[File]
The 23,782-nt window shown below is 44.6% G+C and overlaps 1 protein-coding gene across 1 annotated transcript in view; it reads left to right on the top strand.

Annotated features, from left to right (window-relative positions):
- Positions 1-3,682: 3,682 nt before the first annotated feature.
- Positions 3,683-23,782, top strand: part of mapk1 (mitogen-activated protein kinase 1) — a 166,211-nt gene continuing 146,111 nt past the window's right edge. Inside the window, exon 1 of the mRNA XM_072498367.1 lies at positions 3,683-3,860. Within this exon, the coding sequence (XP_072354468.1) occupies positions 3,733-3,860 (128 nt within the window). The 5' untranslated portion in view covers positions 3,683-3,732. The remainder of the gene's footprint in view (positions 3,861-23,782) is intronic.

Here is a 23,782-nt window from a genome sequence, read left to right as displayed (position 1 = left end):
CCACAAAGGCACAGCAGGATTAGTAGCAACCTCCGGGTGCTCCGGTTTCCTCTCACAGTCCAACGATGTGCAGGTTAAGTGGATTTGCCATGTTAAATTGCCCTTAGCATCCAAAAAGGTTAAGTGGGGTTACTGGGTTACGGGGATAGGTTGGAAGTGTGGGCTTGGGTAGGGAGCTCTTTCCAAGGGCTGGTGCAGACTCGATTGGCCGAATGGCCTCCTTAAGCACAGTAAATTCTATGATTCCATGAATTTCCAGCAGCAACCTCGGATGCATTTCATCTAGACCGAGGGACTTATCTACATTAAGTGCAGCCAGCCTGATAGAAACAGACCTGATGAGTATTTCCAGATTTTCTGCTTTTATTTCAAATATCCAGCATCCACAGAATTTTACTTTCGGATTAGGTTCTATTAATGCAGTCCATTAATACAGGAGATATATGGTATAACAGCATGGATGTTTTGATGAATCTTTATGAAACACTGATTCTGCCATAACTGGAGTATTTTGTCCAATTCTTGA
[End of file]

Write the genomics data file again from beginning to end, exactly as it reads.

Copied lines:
The 23,782-nt window shown below is 44.6% G+C and overlaps 1 protein-coding gene across 1 annotated transcript in view; it reads left to right on the top strand.

Annotated features, from left to right (window-relative positions):
- Positions 1-3,682: 3,682 nt before the first annotated feature.
- Positions 3,683-23,782, top strand: part of mapk1 (mitogen-activated protein kinase 1) — a 166,211-nt gene continuing 146,111 nt past the window's right edge. Inside the window, exon 1 of the mRNA XM_072498367.1 lies at positions 3,683-3,860. Within this exon, the coding sequence (XP_072354468.1) occupies positions 3,733-3,860 (128 nt within the window). The 5' untranslated portion in view covers positions 3,683-3,732. The remainder of the gene's footprint in view (positions 3,861-23,782) is intronic.

Here is a 23,782-nt window from a genome sequence, read left to right as displayed (position 1 = left end):
CCACAAAGGCACAGCAGGATTAGTAGCAACCTCCGGGTGCTCCGGTTTCCTCTCACAGTCCAACGATGTGCAGGTTAAGTGGATTTGCCATGTTAAATTGCCCTTAGCATCCAAAAAGGTTAAGTGGGGTTACTGGGTTACGGGGATAGGTTGGAAGTGTGGGCTTGGGTAGGGAGCTCTTTCCAAGGGCTGGTGCAGACTCGATTGGCCGAATGGCCTCCTTAAGCACAGTAAATTCTATGATTCCATGAATTTCCAGCAGCAACCTCGGATGCATTTCATCTAGACCGAGGGACTTATCTACATTAAGTGCAGCCAGCCTGATAGAAACAGACCTGATGAGTATTTCCAGATTTTCTGCTTTTATTTCAAATATCCAGCATCCACAGAATTTTACTTTCGGATTAGGTTCTATTAATGCAGTCCATTAATACAGGAGATATATGGTATAACAGCATGGATGTTTTGATGAATCTTTATGAAACACTGATTCTGCCATAACTGGAGTATTTTGTCCAATTCTTGA